St. Paul pre-K, child care ballot proposal: Here are the details.


The St. Paul City Council will vote this month on whether to add a question to the November ballot asking residents to fund child care and early-learning options for low-income residents.

The proposal was drawn up by the St. Paul All Ready for Kindergarten coalition, or SPARK, and aims to benefit some 5,000 St. Paul families with 3- and 4-year-olds living at or below 185 percent of the federal poverty level. That’s an annual household income of about $51,000 for a family of four.

The cost — $2.6 million in the first year, $5.2 million in the second year, $7.8 million in the third year and so on — would increase St. Paul property taxes $2.6 million each year for 10 years, at which point voters would be asked on the ballot to reauthorize the program.

“It’s become apparent that St. Paul, if we want this done, would have to lead the way,” said Gordie Loewen, a SPARK organizer. “We could foresee this looking like all-day kindergarten. Cities and school districts started doing this, and then it snowballed, and the state did it.”

Here are the details:

THE PROCESS: If the city council agrees to place the SPARK proposal on the public ballot, St. Paul voters will take up the issue on Election Day, Nov. 8. To make it to ballot, the question needs to be approved by a supermajority of the council, or five out of seven council votes, and it needs to happen soon. Complicating the vote, council member Nelsie Yang has been out on maternity leave, and council member Dai Thao, a likely “yes” vote, plans to resign Aug. 1. The city council, which meets on Wednesdays, hosts two more meetings this month on July 20 and July 27.

PROPONENTS: City council member Rebecca Noecker is among a broad coalition of elected leaders, child care providers, nonprofits and private businesses advocating for the initiative. The SPARK coalition includes representatives of the Wilder Foundation, the St. Paul Children’s Collaborative, M Health Fairview and Blue Cross Blue Shield, CLUES, Indivisible St. Paul and the St. Paul Promise Neighborhood.

THE PROPOSAL: A coalition of advocates propose creating a nonprofit to administer taxpayer-supported funding for child care and pre-kindergarten initiatives. While the exact process has yet to be laid out, advocates say child care providers would likely apply to the nonprofit for grants that would cover the full cost of enrollment for upwards of 5,000 low-income children by year four or five.

As additional state, federal or philanthropic funding rolls in, additional households above 185 percent of the federal poverty level would qualify for child care subsidies.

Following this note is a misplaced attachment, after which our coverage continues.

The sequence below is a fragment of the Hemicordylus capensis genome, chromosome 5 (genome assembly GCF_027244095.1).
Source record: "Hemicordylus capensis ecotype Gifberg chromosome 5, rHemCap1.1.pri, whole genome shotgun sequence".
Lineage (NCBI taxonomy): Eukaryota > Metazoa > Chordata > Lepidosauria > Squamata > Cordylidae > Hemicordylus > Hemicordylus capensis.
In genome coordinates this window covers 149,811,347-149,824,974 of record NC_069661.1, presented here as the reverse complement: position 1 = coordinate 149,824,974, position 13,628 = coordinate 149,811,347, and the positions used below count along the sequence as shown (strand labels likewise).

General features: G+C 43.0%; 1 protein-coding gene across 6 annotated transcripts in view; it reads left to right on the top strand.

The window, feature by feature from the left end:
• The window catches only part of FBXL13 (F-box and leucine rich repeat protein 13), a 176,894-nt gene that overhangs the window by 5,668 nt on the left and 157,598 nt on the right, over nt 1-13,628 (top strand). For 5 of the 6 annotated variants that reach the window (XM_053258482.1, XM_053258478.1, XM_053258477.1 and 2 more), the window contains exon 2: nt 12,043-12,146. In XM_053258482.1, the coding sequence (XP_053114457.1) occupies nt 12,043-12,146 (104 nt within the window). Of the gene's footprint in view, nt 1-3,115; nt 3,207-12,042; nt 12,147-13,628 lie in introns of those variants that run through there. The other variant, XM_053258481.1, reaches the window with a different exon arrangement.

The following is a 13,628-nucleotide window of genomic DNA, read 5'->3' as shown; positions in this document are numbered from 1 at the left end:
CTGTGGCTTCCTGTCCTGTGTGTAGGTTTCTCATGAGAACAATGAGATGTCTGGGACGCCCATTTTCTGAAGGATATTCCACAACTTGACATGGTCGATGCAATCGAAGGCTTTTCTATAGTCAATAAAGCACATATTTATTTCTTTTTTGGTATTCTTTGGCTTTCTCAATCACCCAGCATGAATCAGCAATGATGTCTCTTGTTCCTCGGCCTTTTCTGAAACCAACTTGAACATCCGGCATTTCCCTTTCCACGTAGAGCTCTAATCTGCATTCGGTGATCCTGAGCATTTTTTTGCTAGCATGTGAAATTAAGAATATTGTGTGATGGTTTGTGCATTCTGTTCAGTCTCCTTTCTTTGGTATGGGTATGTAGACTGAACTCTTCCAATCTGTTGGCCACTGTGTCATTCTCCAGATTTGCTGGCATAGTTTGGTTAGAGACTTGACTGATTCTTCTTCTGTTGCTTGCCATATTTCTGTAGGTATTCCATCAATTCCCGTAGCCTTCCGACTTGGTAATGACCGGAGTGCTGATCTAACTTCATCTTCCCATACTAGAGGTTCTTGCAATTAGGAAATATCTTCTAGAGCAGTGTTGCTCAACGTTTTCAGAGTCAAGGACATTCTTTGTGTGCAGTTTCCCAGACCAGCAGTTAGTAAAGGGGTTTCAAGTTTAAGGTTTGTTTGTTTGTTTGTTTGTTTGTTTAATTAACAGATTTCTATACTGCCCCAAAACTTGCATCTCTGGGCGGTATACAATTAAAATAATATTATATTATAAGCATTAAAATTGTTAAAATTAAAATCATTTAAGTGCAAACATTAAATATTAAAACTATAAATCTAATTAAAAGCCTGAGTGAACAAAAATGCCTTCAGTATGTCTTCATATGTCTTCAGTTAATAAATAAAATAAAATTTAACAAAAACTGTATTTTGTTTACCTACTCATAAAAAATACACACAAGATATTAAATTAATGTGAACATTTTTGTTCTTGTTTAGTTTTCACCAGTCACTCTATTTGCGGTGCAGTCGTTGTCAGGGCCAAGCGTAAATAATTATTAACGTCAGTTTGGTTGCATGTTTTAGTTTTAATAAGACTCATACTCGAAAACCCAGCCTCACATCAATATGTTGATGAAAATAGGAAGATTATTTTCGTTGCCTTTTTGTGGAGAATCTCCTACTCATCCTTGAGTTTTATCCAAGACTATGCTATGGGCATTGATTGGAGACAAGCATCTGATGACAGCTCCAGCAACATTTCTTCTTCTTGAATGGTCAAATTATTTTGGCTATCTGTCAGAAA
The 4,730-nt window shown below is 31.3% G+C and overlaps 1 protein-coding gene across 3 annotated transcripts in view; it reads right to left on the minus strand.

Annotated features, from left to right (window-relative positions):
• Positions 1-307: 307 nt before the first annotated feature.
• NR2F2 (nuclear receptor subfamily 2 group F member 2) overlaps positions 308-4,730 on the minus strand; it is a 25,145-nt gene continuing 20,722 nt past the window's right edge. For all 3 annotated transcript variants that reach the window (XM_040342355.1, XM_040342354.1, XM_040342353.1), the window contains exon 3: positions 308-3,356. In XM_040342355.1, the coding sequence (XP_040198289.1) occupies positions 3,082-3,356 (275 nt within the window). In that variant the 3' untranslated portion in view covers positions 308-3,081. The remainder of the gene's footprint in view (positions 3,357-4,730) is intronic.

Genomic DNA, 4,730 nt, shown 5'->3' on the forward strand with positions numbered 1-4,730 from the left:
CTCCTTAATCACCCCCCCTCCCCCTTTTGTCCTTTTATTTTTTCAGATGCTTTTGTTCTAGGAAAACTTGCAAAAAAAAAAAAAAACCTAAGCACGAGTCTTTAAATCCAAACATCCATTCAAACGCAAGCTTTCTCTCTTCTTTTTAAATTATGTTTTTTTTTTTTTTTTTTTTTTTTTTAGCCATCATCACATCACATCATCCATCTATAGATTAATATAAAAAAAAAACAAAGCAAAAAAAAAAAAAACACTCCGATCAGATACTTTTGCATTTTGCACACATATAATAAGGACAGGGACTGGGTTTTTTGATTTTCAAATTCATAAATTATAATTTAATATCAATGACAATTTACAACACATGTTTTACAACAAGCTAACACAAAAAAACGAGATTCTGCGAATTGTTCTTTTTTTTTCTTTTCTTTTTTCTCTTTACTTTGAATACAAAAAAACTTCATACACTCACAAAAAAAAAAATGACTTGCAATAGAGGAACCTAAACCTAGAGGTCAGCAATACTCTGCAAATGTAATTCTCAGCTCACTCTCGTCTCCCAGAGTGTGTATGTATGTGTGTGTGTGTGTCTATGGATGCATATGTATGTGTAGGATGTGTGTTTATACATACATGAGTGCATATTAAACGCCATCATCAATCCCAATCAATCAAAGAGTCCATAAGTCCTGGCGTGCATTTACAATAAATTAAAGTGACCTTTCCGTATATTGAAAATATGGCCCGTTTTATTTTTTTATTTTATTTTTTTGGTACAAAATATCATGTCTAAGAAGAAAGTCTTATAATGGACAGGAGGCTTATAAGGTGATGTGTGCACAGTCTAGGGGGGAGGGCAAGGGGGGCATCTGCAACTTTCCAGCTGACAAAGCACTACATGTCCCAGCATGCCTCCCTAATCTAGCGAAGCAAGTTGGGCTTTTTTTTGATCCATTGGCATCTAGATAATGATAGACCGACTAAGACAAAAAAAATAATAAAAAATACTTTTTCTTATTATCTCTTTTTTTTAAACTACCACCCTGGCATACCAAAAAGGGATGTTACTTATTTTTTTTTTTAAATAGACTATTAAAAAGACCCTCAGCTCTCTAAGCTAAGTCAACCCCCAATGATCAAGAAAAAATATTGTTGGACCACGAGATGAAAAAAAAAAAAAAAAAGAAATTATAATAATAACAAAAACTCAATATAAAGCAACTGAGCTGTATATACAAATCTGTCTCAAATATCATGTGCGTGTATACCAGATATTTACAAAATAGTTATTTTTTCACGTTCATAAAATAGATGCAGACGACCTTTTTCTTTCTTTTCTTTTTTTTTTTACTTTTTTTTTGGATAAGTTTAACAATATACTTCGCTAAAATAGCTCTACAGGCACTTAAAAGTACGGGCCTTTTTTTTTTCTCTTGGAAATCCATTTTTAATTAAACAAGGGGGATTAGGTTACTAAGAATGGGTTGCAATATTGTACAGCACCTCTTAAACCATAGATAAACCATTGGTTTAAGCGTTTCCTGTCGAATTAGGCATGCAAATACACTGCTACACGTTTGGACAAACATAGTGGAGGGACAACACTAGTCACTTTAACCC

An online platform would allow families to view all available programs and apply for funding, and navigators would assist families in choosing from a variety of school-based programs, HeadStart, a child care center or licensed family child care and up to full-day, full-year programming.

THE NEED: Some studies have shown Minnesota to be the fourth most expensive state in the nation for child care, though those studies were focused heavily on professional child care centers as opposed to home day care providers, which can average half the cost. Multiple studies have found that participants in early-learning programs like Head Start were more likely to graduate from high school, attend college and receive a post-secondary degree, license or certification than their peers.

A 2016 report from the Brookings Institution found particular gains for Black students enrolled in Head Start with regard to social, emotional and behavioral development, including self-control, self-esteem and positive parenting.

In 2018, when advocates attempted to launch an early-learning effort funded by a city sales tax, St. Paul listed 1,000 youth on waiting lists for a variety of government-funded preschool programs. By third grade, when students take their first standardized tests, stark achievement gaps are evident in St. Paul Public Schools: just 20 percent of low-income students met state reading standards around that time, compared with 66 percent of their more affluent peers.

The pandemic has further muddied the picture. Early-learning programs are often overenrolled, leading to long waiting lists, though looking statewide, the Minnesota Department of Education found under-enrollment to be a more chronic problem in 2020-21 as families pulled their kids out of pre-kindergarten and kindergarten during the first two years of the pandemic.